It takes a pretty big event to close a national institution like Waffle House. Especially when it has its own disaster meter. Coined the “Waffle House Index,” it is not an official metric, yet government agencies such as FEMA use it.
Unfortunately, Hurricane Ian challenged the index this week, causing the breakfast chain to announce a shutdown of 21 restaurants in the storm’s path.
However surprising to many who hold Waffle House in great esteem for its 24/7 hour service, instead of anger, many followers expressed awe and respect for the dire circumstances.
Since apparently people have decided to slag on Waffle House today, allow me to say a few words, as a transplant to the South, about this institution.
Waffle House goes harder than 99% of us will ever go in our lives.
— Kingfisher & Wombat (@UrsulaV) September 29, 2022
The six horsemen of an impending hurricane, in order of severity:
- Publix begins selling hurricane cakes
- Midwestern family starts checking in
- Disney closes
- Editor asks you to check out plywood supply at Home Depot
- Jim Cantore arrives
- Waffle House closes
— Kati Kokal (@katikokal) September 27, 2022
The waffle House being closed is one of the most terrifying things I have ever seen.
— Jacque she/they (@subversivecynic) September 29, 2022
Digging deeper, you discover Waffle House takes its business and reputation seriously. Evidence is in the brand's disaster-preparedness plans, created after Hurricane Katrina, in 2005. The Wall Street Journal says the brand lost seven restaurants in that storm, and closed 100—which quickly reopened.
It adds that Waffle House's crisis-preparedness process includes a manual for reopening after a disaster, setting up portable generators and mobile command centers.
So yes, the company is prepared. However, it also knows its limits. It understands remaining open or closing will influence not only employees but customers.
“It's just not safe to be out in these major hurricanes," says Chris McMurry, COO of PR firm MGH. As such, "it's not reasonable to think that "always open" can mean 100% of the time anymore." He adds that "more major hurricane landfalls will make full shutdowns...a more common occurrence.”
However, crisis preparation helps outlets reopen quickly.
"Waffle House's jump teams, which help a restaurant location operate when local employees may be unable to work in the wake of a storm, focus efforts on reopening as quickly as it is safe to do so,” he says. “This allows Waffle House to remain a reliable place where first responders and utility workers...can go for a meal after a long day."
Storm and PR Crisis
Other companies weren't as adept as Waffle House this week.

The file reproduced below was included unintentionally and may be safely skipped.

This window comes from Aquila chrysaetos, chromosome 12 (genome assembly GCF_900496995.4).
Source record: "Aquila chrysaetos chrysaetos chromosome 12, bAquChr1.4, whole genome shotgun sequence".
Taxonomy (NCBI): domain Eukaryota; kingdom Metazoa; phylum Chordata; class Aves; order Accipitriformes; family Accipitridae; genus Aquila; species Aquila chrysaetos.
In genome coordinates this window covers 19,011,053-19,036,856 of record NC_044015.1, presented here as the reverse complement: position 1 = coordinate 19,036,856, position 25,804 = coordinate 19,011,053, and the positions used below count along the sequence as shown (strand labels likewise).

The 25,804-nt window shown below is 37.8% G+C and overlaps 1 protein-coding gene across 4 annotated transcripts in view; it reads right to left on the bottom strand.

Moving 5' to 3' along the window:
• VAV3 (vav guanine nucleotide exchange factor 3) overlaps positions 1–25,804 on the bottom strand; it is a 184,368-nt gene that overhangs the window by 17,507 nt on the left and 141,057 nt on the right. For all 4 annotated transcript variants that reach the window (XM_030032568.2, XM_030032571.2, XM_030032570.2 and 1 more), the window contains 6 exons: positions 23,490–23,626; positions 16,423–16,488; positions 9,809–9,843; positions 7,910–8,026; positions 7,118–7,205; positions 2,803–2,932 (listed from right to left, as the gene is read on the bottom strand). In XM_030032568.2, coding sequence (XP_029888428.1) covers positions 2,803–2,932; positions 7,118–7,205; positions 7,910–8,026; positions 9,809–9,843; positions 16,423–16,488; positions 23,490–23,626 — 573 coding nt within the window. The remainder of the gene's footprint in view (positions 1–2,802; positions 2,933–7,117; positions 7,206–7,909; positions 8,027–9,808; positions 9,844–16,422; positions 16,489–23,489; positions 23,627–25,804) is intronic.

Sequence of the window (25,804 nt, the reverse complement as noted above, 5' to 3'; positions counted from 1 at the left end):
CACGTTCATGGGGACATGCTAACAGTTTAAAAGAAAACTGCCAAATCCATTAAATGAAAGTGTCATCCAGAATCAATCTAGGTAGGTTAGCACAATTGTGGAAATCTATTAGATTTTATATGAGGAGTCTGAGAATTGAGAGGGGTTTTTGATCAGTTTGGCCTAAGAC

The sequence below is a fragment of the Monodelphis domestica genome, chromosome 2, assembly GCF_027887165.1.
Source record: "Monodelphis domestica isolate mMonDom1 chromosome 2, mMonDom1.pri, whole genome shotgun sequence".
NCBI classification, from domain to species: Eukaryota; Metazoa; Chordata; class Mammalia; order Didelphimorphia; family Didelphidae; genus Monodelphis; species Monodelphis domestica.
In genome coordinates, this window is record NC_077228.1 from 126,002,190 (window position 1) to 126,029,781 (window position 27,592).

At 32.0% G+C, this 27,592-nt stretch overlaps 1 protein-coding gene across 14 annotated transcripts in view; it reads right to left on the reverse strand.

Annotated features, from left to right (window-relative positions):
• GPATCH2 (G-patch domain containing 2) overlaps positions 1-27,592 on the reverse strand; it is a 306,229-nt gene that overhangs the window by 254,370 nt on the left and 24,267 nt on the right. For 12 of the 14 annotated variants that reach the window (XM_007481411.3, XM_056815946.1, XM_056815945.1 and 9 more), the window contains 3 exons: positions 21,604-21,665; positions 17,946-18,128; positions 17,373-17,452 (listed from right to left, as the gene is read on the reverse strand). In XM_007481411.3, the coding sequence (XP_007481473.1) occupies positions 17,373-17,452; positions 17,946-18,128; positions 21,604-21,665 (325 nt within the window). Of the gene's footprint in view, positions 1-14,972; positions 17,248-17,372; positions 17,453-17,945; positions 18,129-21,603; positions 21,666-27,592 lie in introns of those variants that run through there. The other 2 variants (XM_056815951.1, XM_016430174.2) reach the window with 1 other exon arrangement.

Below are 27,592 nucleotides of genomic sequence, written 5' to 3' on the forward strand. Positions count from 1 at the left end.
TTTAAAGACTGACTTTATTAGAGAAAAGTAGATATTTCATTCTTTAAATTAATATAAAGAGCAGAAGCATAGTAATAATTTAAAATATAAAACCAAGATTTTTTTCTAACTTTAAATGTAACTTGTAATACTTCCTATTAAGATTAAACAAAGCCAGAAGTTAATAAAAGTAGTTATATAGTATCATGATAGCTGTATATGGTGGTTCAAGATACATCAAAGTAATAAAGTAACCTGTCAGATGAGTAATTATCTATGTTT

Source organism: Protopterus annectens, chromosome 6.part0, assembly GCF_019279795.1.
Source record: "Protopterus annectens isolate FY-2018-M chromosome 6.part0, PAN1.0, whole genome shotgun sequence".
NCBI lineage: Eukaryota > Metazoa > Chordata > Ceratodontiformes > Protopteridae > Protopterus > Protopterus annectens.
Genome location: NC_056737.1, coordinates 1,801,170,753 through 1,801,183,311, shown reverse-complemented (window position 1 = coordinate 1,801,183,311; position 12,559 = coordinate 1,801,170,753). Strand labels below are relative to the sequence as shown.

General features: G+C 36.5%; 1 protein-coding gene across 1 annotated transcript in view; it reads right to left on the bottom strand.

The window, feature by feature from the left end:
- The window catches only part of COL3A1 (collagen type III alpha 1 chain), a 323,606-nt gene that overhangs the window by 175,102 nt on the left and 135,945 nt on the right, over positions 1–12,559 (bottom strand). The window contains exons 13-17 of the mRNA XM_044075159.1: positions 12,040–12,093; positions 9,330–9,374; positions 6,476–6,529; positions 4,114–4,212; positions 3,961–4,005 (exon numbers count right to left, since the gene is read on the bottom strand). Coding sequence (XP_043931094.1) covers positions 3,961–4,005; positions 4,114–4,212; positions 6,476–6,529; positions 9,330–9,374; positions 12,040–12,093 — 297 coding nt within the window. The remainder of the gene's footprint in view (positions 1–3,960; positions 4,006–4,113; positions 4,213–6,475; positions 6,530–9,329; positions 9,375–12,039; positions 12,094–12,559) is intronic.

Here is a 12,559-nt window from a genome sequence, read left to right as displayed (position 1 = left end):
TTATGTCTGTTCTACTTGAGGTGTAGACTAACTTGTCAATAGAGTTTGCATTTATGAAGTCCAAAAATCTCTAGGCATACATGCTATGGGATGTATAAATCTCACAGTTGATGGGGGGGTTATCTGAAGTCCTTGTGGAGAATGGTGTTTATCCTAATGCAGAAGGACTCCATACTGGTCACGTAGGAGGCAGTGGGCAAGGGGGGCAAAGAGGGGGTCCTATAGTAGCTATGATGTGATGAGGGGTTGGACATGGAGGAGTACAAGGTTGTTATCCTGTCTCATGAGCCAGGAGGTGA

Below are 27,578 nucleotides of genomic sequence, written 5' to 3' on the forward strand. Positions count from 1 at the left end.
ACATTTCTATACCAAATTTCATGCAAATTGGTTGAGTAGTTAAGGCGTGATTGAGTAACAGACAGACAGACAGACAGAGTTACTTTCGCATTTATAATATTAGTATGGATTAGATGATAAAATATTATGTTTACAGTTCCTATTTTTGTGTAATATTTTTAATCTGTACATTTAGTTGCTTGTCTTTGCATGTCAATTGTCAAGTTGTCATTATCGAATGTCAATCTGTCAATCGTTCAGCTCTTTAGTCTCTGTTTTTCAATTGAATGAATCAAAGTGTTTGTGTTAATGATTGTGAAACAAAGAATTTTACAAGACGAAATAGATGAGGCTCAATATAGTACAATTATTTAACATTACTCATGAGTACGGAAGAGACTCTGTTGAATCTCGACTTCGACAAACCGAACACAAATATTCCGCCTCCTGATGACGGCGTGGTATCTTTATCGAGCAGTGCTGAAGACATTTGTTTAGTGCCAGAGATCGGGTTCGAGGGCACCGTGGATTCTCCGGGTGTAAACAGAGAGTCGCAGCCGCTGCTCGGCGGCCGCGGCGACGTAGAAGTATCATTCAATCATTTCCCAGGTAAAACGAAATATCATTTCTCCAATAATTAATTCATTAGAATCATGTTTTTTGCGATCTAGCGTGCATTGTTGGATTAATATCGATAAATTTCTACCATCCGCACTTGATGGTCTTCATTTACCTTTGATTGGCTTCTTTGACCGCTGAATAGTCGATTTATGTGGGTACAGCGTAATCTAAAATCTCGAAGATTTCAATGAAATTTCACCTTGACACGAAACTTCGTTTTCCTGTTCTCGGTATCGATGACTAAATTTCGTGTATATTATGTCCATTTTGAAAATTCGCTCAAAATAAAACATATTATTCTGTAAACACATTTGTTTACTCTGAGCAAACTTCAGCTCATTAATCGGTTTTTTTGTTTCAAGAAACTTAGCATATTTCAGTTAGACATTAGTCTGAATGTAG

Postcardmania, a marketing firm in Florida, became the subject of embarrassing news coverage. Word leaked on social that its CEO said the office was akin to a “hurricane shelter” and encouraged employees to brave the storm and report for work. Ian wouldn’t be a big deal, the executive added during a meeting.
It was only at the last minute the company told workers to stay home.
Employees at marketing firm @postcardmania in Clearwater, Florida are not only being asked to work through the hurricane, but are being told to *bring their kids and pets to stay at work overnight* so as to "continue to service our National clients." pic.twitter.com/I9sV1gjDmA
— Jonah Furman (@JonahFurman) September 27, 2022
A Much Better Outcome
On the other hand, Waffle House's decision to close some locations connects with its purpose as an organization and will bolster its reputation with employees.
“Being 24/7 for all stakeholders includes employees, and prioritizing not only employee but customer safety speaks to a story shared on its website,” says Cat Colella-Graham, an employee-experience consultant. (“We aren’t in the food business. We’re in the people business.” – Joe Rogers, Sr.)
She adds, closing for safety reasons “leans into authentic leadership, care for employees, customers and the community. [It] will serve well to instill employee pride and attract talent.” That's important in "an environment where employees have been known to make or break a brand, as we have seen in an accelerated way in the last year,” she says.
“Waffle House clearly is paying attention and committing to employee wellbeing and experience.”
Waffle House’s response and preparation are impressive, McMurry says, citing the company as a good example of being nimble in a challenging moment.
“Forces beyond your control may change your brand's ability to operate the exact same way as it has in the past." The key, he adds, "is connecting a new approach to the overall spirit of the brand promise and proving it with actions that resonate with customers.”
Nicole Schuman is senior editor for PRNEWS. Follow her @buffalogal